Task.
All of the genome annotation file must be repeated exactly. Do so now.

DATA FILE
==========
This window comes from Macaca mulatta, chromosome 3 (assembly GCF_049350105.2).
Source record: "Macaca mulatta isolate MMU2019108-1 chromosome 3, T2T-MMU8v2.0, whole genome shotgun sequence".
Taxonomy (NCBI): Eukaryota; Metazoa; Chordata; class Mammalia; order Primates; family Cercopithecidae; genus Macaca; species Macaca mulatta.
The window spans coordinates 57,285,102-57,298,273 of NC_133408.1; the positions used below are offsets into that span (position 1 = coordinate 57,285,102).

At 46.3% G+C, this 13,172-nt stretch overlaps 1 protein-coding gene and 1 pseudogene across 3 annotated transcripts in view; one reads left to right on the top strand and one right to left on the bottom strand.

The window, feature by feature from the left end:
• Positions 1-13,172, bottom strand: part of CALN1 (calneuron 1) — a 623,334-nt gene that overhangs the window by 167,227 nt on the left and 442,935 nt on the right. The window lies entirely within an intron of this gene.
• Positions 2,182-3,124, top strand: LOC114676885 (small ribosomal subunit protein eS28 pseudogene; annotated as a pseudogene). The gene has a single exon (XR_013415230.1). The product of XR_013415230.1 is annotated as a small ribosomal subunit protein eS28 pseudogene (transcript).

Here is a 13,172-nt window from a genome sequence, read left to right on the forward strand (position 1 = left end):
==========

This window comes from Macaca mulatta, chromosome 3 (assembly GCF_049350105.2).
Source record: "Macaca mulatta isolate MMU2019108-1 chromosome 3, T2T-MMU8v2.0, whole genome shotgun sequence".
Taxonomy (NCBI): Eukaryota; Metazoa; Chordata; class Mammalia; order Primates; family Cercopithecidae; genus Macaca; species Macaca mulatta.
The window spans coordinates 57,285,102-57,298,273 of NC_133408.1; the positions used below are offsets into that span (position 1 = coordinate 57,285,102).

At 46.3% G+C, this 13,172-nt stretch overlaps 1 protein-coding gene and 1 pseudogene across 3 annotated transcripts in view; one reads left to right on the top strand and one right to left on the bottom strand.

The window, feature by feature from the left end:
• Positions 1-13,172, bottom strand: part of CALN1 (calneuron 1) — a 623,334-nt gene that overhangs the window by 167,227 nt on the left and 442,935 nt on the right. The window lies entirely within an intron of this gene.
• Positions 2,182-3,124, top strand: LOC114676885 (small ribosomal subunit protein eS28 pseudogene; annotated as a pseudogene). The gene has a single exon (XR_013415230.1). The product of XR_013415230.1 is annotated as a small ribosomal subunit protein eS28 pseudogene (transcript).

Here is a 13,172-nt window from a genome sequence, read left to right on the forward strand (position 1 = left end):